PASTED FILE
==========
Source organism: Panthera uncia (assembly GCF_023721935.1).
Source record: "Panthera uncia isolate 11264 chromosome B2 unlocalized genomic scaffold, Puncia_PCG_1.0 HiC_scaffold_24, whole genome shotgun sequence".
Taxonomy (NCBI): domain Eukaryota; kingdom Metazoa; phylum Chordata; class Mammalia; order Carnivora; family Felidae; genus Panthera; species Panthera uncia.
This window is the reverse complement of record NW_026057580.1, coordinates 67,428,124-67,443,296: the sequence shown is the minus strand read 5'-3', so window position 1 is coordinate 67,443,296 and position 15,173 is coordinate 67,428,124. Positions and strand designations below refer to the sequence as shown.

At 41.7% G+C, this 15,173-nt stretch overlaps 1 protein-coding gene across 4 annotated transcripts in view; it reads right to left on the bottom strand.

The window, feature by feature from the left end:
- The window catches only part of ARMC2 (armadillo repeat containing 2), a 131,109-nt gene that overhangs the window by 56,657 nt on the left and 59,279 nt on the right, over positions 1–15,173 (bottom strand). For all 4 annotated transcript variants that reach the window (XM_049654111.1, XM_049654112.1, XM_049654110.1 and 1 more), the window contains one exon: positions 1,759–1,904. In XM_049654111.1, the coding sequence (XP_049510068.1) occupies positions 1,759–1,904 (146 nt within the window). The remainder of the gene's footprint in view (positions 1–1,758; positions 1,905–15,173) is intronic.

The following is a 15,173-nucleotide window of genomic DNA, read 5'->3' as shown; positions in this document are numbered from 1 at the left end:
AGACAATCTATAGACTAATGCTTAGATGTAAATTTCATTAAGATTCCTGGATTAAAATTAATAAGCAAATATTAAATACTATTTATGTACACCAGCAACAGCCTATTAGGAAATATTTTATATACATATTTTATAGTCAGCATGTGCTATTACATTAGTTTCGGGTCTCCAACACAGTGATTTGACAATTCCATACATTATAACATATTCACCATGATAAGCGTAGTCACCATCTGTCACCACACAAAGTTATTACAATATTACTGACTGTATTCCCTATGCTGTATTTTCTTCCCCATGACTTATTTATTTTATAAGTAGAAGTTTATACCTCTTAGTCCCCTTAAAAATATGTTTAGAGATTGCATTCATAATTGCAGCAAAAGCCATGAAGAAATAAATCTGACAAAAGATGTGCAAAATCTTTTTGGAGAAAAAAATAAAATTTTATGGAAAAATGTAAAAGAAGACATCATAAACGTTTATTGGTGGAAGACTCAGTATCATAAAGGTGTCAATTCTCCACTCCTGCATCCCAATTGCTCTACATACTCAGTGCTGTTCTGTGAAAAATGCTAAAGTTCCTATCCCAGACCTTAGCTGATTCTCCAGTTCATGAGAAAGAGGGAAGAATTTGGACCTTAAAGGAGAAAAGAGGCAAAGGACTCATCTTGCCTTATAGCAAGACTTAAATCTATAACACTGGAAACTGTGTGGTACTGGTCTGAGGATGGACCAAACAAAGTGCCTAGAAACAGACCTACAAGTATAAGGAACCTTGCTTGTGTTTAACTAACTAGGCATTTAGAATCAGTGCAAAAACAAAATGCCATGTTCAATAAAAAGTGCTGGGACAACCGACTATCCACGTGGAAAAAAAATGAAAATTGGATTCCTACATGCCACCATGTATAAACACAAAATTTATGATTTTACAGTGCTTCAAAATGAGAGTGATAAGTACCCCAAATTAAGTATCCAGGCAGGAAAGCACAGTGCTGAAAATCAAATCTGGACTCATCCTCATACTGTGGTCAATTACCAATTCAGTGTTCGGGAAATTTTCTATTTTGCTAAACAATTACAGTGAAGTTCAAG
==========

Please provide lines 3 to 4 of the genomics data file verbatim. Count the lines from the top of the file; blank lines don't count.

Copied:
Taxonomy (NCBI): domain Eukaryota; kingdom Metazoa; phylum Chordata; class Mammalia; order Carnivora; family Felidae; genus Panthera; species Panthera uncia.
This window is the reverse complement of record NW_026057580.1, coordinates 67,428,124-67,443,296: the sequence shown is the minus strand read 5'-3', so window position 1 is coordinate 67,443,296 and position 15,173 is coordinate 67,428,124. Positions and strand designations below refer to the sequence as shown.